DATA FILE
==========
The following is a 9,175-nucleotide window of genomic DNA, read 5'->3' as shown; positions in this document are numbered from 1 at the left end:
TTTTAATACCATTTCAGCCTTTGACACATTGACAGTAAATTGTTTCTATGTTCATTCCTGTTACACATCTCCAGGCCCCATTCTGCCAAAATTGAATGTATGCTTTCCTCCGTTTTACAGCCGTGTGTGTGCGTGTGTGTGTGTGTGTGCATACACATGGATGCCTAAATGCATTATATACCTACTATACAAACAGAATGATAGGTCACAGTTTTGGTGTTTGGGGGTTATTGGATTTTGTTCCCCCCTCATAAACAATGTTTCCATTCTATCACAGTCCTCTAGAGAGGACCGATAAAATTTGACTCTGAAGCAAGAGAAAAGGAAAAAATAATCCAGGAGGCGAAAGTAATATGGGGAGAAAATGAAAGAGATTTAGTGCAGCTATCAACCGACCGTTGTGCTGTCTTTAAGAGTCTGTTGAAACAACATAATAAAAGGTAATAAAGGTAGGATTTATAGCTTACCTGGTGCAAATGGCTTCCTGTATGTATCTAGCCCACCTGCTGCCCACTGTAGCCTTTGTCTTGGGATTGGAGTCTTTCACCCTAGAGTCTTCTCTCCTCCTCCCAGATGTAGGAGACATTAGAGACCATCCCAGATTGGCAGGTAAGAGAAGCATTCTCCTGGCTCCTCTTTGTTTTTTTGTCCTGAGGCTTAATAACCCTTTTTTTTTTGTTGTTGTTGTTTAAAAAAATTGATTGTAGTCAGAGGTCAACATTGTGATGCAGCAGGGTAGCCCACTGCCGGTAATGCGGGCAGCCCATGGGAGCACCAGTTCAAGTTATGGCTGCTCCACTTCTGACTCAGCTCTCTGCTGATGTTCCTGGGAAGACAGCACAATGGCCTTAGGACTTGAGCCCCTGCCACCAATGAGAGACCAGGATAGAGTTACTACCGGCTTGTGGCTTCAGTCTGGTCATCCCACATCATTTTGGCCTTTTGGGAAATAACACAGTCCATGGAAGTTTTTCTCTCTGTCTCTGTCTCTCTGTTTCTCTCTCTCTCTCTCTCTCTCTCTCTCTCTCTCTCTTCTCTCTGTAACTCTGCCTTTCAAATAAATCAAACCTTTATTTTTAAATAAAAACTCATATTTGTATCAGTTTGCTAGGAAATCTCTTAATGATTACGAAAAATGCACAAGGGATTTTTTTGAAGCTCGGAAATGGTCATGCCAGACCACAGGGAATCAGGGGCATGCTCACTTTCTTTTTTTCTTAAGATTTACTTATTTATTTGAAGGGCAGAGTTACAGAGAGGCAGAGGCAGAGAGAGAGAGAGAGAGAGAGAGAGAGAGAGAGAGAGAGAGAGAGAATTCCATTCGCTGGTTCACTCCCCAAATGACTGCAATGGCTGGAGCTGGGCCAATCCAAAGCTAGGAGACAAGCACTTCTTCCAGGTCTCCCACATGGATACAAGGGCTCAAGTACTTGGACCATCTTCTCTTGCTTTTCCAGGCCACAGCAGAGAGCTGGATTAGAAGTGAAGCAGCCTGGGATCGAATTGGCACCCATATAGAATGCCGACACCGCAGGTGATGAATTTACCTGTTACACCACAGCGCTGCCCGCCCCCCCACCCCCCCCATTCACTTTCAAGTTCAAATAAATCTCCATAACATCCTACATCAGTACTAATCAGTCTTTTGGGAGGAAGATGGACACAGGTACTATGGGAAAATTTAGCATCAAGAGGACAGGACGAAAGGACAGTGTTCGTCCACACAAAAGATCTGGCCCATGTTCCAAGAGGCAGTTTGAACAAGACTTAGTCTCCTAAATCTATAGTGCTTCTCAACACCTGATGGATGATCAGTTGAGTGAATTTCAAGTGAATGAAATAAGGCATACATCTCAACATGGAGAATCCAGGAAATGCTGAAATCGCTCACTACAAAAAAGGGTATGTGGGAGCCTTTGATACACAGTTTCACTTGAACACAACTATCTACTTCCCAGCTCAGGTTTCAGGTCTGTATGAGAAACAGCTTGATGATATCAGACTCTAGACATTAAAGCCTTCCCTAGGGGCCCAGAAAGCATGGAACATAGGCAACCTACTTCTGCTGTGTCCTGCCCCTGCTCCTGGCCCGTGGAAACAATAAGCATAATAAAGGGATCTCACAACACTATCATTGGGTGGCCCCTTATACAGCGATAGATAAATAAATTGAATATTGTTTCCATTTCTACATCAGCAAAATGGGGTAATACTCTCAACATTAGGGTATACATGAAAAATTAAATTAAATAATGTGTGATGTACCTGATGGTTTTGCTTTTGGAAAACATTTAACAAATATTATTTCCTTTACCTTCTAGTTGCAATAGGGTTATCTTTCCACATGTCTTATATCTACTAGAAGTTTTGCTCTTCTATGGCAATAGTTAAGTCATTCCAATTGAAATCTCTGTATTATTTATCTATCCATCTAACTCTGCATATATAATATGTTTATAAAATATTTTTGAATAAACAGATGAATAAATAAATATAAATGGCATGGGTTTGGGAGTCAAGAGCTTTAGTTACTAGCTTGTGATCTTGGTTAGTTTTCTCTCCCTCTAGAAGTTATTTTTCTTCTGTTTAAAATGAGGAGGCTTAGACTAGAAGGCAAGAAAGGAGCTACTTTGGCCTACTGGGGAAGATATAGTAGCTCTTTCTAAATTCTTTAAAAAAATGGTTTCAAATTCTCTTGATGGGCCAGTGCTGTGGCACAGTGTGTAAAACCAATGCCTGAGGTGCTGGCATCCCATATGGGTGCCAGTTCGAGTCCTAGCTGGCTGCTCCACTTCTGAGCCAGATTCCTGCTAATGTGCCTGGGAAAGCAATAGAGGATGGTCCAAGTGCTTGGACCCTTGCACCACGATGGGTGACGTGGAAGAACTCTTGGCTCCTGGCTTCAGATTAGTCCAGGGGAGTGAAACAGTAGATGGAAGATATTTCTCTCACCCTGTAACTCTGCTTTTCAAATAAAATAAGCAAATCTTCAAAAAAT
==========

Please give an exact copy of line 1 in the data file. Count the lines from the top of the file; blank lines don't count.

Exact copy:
The following is a 9,175-nucleotide window of genomic DNA, read 5'->3' as shown; positions in this document are numbered from 1 at the left end: